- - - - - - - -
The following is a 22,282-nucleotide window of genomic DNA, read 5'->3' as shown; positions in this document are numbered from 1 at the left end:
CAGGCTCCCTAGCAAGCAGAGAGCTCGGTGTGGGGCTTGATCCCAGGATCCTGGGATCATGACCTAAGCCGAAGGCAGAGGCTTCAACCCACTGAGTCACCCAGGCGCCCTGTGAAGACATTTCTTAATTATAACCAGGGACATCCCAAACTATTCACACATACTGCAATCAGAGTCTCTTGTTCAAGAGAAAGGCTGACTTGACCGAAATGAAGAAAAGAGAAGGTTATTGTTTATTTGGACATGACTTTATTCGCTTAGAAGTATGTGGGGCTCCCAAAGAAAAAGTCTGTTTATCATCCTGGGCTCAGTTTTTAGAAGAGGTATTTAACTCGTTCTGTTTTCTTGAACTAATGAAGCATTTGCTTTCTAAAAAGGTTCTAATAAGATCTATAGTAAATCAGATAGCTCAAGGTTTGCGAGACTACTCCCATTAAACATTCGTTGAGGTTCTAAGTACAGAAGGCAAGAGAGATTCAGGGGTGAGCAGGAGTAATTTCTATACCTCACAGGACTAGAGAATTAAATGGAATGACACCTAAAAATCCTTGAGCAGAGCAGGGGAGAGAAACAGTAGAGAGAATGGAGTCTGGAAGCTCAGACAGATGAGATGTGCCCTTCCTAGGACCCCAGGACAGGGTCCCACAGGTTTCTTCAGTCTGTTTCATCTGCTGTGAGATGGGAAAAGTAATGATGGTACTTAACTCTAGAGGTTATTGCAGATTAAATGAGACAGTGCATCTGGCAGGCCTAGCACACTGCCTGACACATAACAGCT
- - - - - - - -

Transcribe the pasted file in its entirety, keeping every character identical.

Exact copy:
The following is a 22,282-nucleotide window of genomic DNA, read 5'->3' as shown; positions in this document are numbered from 1 at the left end:
CAGGCTCCCTAGCAAGCAGAGAGCTCGGTGTGGGGCTTGATCCCAGGATCCTGGGATCATGACCTAAGCCGAAGGCAGAGGCTTCAACCCACTGAGTCACCCAGGCGCCCTGTGAAGACATTTCTTAATTATAACCAGGGACATCCCAAACTATTCACACATACTGCAATCAGAGTCTCTTGTTCAAGAGAAAGGCTGACTTGACCGAAATGAAGAAAAGAGAAGGTTATTGTTTATTTGGACATGACTTTATTCGCTTAGAAGTATGTGGGGCTCCCAAAGAAAAAGTCTGTTTATCATCCTGGGCTCAGTTTTTAGAAGAGGTATTTAACTCGTTCTGTTTTCTTGAACTAATGAAGCATTTGCTTTCTAAAAAGGTTCTAATAAGATCTATAGTAAATCAGATAGCTCAAGGTTTGCGAGACTACTCCCATTAAACATTCGTTGAGGTTCTAAGTACAGAAGGCAAGAGAGATTCAGGGGTGAGCAGGAGTAATTTCTATACCTCACAGGACTAGAGAATTAAATGGAATGACACCTAAAAATCCTTGAGCAGAGCAGGGGAGAGAAACAGTAGAGAGAATGGAGTCTGGAAGCTCAGACAGATGAGATGTGCCCTTCCTAGGACCCCAGGACAGGGTCCCACAGGTTTCTTCAGTCTGTTTCATCTGCTGTGAGATGGGAAAAGTAATGATGGTACTTAACTCTAGAGGTTATTGCAGATTAAATGAGACAGTGCATCTGGCAGGCCTAGCACACTGCCTGACACATAACAGCT